Step 11 (Optional)

The following three types of savings that I will cover are optional and include: Employee Stock Purchase Programs (ESPP; for workers at publicly traded companies), Non-Qualified Retirement Plans (NQRP; for high-income earners and executives), and deferred annuities/permanent life insurance policies (for those who are absurdly wealthy). These three accounts generally allow for unlimited contribution amounts. Still, they carry high risks and, as a result, require your discretion. 

ESPPs and NQRPs can make sense for a variety of reasons. Still, the most popular include discounted company stock prices for ESPPs and pre-tax deferrals/tax-deferred growth for NQRPs. However, they are optional because they involve considerable risk compared to standard investment accounts. With ESPPs, the company stock price can go to zero, and with NQRPs, the savings can disappear if the company goes bankrupt. 

As for deferred annuities and permanent life insurance accounts, these are optional because very few people can truly benefit from them. While this is my opinion, there is a reason why annuities and permanent insurance get a bad reputation. They are often oversold and used by consumers who do not get the actual benefits that can be derived. Importantly, they are not a forced savings account, so please do not buy into this premise.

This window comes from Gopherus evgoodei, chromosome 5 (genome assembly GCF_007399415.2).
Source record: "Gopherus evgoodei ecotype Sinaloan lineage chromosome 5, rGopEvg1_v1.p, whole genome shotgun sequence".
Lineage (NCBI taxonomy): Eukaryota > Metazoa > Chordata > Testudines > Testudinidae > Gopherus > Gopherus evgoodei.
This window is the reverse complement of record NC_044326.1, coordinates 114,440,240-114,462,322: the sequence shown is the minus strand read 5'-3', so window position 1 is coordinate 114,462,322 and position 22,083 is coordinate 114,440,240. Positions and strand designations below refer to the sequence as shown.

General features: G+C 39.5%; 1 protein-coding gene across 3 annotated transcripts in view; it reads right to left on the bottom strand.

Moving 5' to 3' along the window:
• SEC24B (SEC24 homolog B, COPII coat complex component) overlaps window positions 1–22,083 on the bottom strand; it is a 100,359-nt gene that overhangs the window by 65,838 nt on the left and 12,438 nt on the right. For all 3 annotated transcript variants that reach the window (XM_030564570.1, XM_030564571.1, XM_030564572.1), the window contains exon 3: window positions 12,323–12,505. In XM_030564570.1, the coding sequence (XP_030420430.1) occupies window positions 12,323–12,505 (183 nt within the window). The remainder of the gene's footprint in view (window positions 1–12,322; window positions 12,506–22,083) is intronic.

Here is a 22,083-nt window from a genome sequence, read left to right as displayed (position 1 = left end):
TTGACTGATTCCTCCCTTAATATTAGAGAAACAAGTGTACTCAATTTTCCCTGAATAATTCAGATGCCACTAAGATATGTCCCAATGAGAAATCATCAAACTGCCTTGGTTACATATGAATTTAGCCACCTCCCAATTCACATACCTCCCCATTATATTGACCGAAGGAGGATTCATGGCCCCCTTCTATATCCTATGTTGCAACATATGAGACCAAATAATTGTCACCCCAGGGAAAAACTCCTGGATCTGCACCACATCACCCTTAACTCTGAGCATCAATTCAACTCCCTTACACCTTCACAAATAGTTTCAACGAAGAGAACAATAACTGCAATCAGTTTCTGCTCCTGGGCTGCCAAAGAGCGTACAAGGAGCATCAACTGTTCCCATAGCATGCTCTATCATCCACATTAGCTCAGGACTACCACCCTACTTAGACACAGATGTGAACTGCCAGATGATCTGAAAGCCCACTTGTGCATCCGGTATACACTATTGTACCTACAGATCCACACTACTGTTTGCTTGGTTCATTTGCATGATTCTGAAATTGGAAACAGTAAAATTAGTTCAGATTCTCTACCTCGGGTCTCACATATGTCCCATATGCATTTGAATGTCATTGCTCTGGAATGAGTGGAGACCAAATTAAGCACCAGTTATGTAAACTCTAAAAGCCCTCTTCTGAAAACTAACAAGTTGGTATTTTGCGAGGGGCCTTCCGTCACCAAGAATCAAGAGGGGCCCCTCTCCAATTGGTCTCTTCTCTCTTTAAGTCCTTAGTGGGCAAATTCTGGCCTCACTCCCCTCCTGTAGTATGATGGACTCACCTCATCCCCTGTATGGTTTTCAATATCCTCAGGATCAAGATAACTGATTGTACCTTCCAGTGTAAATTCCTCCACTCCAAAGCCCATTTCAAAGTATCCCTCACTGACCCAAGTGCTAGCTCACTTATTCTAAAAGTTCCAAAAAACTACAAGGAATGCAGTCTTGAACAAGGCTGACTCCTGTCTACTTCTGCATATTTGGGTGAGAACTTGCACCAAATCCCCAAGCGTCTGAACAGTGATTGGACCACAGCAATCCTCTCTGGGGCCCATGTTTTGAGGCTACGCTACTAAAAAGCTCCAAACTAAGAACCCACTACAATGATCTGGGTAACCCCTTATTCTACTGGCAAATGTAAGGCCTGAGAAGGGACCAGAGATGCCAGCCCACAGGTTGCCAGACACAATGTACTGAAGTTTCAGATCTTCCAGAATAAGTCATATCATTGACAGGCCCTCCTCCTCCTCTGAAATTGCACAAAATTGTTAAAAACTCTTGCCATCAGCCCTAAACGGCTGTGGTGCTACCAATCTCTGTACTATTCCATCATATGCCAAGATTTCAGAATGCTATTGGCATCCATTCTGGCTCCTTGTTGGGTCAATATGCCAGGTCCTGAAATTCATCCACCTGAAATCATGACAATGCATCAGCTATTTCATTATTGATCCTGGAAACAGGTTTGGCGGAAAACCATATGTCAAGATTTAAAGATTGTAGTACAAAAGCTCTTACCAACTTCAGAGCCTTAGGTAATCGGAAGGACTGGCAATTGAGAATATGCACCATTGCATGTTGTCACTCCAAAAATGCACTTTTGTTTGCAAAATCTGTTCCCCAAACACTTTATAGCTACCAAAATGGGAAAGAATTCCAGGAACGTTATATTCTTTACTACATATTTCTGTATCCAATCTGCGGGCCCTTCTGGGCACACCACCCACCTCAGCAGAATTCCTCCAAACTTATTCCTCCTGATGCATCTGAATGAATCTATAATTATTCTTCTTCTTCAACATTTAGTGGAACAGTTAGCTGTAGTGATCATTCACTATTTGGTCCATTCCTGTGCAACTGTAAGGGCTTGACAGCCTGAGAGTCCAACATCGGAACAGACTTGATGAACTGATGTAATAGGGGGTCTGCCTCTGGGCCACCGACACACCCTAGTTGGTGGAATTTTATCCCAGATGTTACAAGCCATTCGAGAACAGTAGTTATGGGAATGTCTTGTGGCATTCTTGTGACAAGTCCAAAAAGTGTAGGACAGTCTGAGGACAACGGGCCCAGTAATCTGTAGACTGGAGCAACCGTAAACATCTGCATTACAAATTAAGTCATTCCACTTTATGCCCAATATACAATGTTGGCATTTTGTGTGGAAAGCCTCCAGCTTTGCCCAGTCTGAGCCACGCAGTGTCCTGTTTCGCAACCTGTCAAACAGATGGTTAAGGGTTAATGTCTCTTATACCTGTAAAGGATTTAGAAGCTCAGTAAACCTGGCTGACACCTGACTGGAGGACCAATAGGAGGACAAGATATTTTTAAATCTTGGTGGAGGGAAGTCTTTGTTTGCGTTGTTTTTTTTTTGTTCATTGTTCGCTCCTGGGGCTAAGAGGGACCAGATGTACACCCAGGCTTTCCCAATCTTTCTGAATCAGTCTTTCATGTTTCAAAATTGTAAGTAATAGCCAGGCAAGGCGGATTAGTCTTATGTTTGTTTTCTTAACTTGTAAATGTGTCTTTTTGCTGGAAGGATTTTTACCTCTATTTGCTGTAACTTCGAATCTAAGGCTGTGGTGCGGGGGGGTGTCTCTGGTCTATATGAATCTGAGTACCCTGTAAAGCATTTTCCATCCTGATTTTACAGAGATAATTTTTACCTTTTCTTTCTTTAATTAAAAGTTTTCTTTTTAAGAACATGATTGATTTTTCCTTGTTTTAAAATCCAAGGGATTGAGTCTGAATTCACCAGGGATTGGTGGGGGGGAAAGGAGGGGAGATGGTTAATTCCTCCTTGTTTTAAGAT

These types of accounts will benefit those who make stratospheric levels of income or have amassed estates that would be subject to the estate tax (for those worth more than $12,920,000). Unless you happen to be in one of these two situations, I suggest you consider skipping these. 

Step 12 – Final Step!

We made it to the final category, which is good old-fashioned, non-tax preferential brokerage accounts. These accounts have unlimited limits and have no early withdrawal penalties since they are meant for any purpose and not just retirement. Saving here is a powerful tool that anyone can utilize before any steps in an earlier stage! If you need a refresher on these accounts, please re-read my ABCs of Retirement Accounts article. Notable benefits of this category include long-term capital gains tax rates and unlimited investment choices.

So, to summarize this post, save where you can get tax-preferential treatment first, and then invest! To make this article easier, I have included a table below to be used as an easy reference guide. While many sections may not apply to you, skip them and utilize the ones that do. This post is meant to be as broad as possible and help you on your journey to financial freedom. Tell me in the comments whether or not you agree with my order or if you have a better suggestion. As always, have a great day!

A List of Where to Save

401(k) & HSA up to Company MatchWhatever your company matchesFree money that beats interest rate of any debts
High-Interest Debts/LoansDebts with interest rates exceeding 7%Stock market returns 7% on average each year, if debt is above this you need to pay it off